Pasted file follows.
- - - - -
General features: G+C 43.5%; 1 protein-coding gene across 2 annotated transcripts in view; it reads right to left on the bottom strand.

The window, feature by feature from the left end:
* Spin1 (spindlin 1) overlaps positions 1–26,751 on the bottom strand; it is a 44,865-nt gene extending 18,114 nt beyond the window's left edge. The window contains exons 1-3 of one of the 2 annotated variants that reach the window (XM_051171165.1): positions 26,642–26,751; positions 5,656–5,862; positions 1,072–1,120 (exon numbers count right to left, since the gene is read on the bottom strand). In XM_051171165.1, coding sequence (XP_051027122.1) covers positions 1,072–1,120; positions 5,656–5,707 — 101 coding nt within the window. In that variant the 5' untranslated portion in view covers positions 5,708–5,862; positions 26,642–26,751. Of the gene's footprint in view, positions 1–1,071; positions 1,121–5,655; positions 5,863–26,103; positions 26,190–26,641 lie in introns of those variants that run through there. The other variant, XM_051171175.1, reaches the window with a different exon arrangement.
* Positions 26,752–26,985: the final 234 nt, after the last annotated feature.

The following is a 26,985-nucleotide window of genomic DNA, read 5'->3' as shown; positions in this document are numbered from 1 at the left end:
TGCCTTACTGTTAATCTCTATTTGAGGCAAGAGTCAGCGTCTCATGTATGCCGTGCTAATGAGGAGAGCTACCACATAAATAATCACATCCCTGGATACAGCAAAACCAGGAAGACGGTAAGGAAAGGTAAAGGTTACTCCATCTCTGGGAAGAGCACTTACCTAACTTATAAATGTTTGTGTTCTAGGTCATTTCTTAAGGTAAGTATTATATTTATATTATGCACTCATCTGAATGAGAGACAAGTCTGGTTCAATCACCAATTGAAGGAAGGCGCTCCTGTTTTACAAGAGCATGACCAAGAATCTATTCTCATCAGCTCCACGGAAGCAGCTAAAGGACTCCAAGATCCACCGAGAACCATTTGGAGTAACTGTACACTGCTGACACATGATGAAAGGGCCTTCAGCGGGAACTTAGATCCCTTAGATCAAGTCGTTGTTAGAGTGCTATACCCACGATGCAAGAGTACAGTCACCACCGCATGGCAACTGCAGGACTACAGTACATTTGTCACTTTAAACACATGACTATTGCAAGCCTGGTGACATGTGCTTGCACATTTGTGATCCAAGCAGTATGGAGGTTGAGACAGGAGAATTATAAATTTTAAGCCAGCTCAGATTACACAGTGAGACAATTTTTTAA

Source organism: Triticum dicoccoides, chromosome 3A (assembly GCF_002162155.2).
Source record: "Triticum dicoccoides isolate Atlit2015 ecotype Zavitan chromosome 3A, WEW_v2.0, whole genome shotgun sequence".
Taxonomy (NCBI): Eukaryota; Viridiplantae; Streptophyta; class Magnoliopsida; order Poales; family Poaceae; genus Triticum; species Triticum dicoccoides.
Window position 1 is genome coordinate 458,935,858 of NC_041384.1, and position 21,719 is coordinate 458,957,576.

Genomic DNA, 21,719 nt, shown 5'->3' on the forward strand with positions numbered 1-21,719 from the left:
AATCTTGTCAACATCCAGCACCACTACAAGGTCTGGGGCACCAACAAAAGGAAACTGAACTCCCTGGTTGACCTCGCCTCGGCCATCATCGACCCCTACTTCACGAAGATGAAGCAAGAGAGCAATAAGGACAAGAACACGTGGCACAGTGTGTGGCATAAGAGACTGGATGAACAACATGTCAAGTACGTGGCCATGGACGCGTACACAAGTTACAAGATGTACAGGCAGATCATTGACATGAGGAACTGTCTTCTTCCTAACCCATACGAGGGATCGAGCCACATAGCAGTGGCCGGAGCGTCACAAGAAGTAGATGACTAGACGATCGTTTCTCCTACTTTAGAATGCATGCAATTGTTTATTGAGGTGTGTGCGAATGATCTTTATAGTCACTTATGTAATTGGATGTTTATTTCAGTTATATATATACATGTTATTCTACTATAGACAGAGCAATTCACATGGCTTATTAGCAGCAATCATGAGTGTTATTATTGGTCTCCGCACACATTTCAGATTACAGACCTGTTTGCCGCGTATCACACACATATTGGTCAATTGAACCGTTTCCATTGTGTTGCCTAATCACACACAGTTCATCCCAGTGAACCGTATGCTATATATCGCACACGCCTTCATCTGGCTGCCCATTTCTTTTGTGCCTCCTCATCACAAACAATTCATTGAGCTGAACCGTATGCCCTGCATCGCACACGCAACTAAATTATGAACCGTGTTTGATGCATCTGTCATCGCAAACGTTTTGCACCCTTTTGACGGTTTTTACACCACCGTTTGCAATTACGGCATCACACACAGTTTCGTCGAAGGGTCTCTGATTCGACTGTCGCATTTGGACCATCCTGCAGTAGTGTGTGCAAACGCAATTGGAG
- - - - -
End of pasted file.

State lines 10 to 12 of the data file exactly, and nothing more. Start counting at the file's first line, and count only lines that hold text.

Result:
Window position 1 is genome coordinate 458,935,858 of NC_041384.1, and position 21,719 is coordinate 458,957,576.

Genomic DNA, 21,719 nt, shown 5'->3' on the forward strand with positions numbered 1-21,719 from the left:
AATCTTGTCAACATCCAGCACCACTACAAGGTCTGGGGCACCAACAAAAGGAAACTGAACTCCCTGGTTGACCTCGCCTCGGCCATCATCGACCCCTACTTCACGAAGATGAAGCAAGAGAGCAATAAGGACAAGAACACGTGGCACAGTGTGTGGCATAAGAGACTGGATGAACAACATGTCAAGTACGTGGCCATGGACGCGTACACAAGTTACAAGATGTACAGGCAGATCATTGACATGAGGAACTGTCTTCTTCCTAACCCATACGAGGGATCGAGCCACATAGCAGTGGCCGGAGCGTCACAAGAAGTAGATGACTAGACGATCGTTTCTCCTACTTTAGAATGCATGCAATTGTTTATTGAGGTGTGTGCGAATGATCTTTATAGTCACTTATGTAATTGGATGTTTATTTCAGTTATATATATACATGTTATTCTACTATAGACAGAGCAATTCACATGGCTTATTAGCAGCAATCATGAGTGTTATTATTGGTCTCCGCACACATTTCAGATTACAGACCTGTTTGCCGCGTATCACACACATATTGGTCAATTGAACCGTTTCCATTGTGTTGCCTAATCACACACAGTTCATCCCAGTGAACCGTATGCTATATATCGCACACGCCTTCATCTGGCTGCCCATTTCTTTTGTGCCTCCTCATCACAAACAATTCATTGAGCTGAACCGTATGCCCTGCATCGCACACGCAACTAAATTATGAACCGTGTTTGATGCATCTGTCATCGCAAACGTTTTGCACCCTTTTGACGGTTTTTACACCACCGTTTGCAATTACGGCATCACACACAGTTTCGTCGAAGGGTCTCTGATTCGACTGTCGCATTTGGACCATCCTGCAGTAGTGTGTGCAAACGCAATTGGAG